Middle-Age Spread Can Shave 5 Years Off Your Life
Researchers found a strong association between BMI and longevity
Need another reason to lose weight? A new study led by researchers at Northwestern University found that people who were obese in middle age died nearly five years earlier than those who weren’t. What’s more, individuals who are overweight in middle age had more health issues than their thinner counterparts.
In 2014 the longevity rate in America fell for the first time in over two decades. Much of the blame was placed on an increase in cardiovascular disease despite a bevy of research papers that showed obesity had a negative impact on overall health and a person’s life span. To see if there is a direct link between body mass index (BMI) and longevity, researchers analyzed medical insurance data for 29,621 people age 65 and older who participated in a health survey in the 1960s and 1970s. Of those survey participants, by December of 2015, 13,000 had passed away. It was that group the researchers studied to find a link between BMI, obesity and health care costs.
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BMI and longevity
In order to analyze the death rates, researchers put the deceased study participants into groups based on BMI. BMI measures body fat based on height and weight. The U.S. Department of Health and Human Services breaks it down as follows:
- BMI of less than 18.5 = underweight
- BMI between 18.5 and 24.9 = normal weight
- BMI of 25 to 29.9 = overweight
- BMI of 30 or more = obese
Researchers also looked at the longevity rates of the subjects and health care costs across the different BMIs. After pouring over the data, the scientists found that people with higher BMIs had shorter life expectancy rates and spent more years in poor health. That, in turn, translated into more money for health care.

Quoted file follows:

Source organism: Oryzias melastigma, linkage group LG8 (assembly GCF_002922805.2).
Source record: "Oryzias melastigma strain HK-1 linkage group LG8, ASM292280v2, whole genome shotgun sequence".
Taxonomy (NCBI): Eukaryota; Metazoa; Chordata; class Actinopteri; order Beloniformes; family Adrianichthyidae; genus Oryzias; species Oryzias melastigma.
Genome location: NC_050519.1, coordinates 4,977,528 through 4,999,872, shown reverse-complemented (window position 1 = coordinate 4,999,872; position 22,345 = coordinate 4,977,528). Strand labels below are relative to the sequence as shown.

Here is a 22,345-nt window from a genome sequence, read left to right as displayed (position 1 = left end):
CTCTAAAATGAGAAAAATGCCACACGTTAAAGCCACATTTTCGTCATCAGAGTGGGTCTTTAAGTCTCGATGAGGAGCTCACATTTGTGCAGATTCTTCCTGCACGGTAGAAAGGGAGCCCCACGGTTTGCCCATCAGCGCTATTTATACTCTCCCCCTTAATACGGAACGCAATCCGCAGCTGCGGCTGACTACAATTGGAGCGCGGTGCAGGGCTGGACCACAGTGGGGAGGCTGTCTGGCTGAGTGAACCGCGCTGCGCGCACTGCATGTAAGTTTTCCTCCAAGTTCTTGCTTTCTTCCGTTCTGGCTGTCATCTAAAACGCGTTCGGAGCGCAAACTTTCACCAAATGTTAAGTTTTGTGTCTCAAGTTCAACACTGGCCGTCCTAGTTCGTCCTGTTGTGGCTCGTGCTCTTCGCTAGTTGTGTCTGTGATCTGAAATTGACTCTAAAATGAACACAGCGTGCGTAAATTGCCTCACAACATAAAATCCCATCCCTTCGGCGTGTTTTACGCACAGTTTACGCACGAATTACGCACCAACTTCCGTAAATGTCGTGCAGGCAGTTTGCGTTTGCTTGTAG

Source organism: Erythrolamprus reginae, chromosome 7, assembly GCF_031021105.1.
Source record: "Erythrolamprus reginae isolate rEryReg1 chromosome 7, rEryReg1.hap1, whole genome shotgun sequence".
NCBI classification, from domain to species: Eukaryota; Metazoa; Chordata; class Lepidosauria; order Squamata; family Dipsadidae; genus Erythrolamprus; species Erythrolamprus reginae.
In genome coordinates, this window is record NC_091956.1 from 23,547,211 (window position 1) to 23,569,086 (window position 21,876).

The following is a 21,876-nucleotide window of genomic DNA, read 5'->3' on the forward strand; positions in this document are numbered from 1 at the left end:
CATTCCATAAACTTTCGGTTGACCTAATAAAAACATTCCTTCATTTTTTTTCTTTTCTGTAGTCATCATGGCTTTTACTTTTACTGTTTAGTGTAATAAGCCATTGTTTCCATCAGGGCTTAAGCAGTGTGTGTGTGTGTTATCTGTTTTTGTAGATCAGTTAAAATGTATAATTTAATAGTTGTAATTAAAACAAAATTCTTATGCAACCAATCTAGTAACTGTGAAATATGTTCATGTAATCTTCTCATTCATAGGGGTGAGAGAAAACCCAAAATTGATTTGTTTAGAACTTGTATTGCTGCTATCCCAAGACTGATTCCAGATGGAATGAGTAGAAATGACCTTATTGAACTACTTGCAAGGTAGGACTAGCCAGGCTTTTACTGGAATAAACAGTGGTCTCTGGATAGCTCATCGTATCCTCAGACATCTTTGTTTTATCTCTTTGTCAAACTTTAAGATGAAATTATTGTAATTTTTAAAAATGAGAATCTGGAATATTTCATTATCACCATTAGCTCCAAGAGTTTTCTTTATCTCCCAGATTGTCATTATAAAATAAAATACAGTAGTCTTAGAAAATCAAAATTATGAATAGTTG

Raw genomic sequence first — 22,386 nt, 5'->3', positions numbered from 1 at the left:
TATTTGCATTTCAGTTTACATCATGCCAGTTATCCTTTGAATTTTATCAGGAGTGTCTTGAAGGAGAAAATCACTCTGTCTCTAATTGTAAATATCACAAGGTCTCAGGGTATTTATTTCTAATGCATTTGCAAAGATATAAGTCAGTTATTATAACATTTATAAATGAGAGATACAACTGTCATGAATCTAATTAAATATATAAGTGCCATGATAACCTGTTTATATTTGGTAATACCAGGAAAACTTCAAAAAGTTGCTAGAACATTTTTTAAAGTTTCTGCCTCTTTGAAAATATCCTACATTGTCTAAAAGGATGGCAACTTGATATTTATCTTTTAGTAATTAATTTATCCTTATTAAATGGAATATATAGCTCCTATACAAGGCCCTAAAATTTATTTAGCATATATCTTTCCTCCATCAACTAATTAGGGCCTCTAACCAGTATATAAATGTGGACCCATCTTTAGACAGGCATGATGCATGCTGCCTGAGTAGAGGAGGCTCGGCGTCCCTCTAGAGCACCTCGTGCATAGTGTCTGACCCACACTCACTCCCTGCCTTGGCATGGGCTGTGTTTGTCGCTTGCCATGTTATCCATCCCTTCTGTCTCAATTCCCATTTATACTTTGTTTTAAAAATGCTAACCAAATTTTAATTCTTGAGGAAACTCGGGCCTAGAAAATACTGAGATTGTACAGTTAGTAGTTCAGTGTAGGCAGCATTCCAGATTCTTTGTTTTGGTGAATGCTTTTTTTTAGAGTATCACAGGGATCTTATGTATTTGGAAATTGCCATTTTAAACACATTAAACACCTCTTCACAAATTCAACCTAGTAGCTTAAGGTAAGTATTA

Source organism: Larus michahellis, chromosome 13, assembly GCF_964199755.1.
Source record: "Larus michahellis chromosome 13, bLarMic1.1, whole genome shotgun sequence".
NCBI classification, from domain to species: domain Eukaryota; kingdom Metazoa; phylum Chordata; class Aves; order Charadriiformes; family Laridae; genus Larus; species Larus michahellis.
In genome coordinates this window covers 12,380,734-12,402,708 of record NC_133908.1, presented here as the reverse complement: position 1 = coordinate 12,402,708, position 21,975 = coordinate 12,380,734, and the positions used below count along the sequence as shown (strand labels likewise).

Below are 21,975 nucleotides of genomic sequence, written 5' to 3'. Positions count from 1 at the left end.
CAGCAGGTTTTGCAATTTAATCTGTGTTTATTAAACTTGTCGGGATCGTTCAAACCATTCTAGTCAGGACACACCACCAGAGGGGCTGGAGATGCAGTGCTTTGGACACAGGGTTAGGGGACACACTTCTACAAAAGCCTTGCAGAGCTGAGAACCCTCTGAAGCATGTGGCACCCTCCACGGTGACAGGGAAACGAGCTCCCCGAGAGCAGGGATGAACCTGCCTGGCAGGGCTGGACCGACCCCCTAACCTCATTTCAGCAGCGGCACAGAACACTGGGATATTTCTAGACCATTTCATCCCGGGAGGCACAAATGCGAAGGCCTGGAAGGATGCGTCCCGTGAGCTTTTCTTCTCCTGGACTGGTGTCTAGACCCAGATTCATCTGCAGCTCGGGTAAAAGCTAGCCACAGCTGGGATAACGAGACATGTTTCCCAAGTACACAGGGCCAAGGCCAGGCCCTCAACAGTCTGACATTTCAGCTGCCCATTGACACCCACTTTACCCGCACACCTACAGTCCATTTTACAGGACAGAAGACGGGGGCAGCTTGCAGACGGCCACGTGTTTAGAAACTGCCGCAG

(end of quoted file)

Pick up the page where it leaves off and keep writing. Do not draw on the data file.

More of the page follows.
Those who fit into the obese category, with BMIs of more than 30, lived, on average, to 77.7 years old. Those who were in the 25 to 29.9 range lived to 80.8. The difference between people who landed in the normal and slightly overweight categories was slim, with both living to around 82 years. The slightly overweight people did have 7.22 years, on average, of poor health and spent $12,390 more on health care costs than their thinner counterparts, who lived 6.10 years in poor health. Severely obese people lived 10.2 years in poor health, spending $23,396 more for health care than those individuals who were a normal weight.
“Our findings provide evidence that overweight or obesity status decades earlier, in midlife, is independently associated with a greater cumulative burden of morbidity in older adulthood,” wrote the researchers in a report published in the journal JAMA Network Open. “This association also translated to higher health care costs in older adulthood. Resources and strategies are urgently needed at the individual and population level to address the growing public health challenge of excess weight in the context of an aging population.”
Donna Fuscaldo is a contributing writer and editor focusing on personal finance and health. She has spent over two decades writing and covering news for several national publications including the Wall Street Journal, Forbes, Investopedia and HerMoney.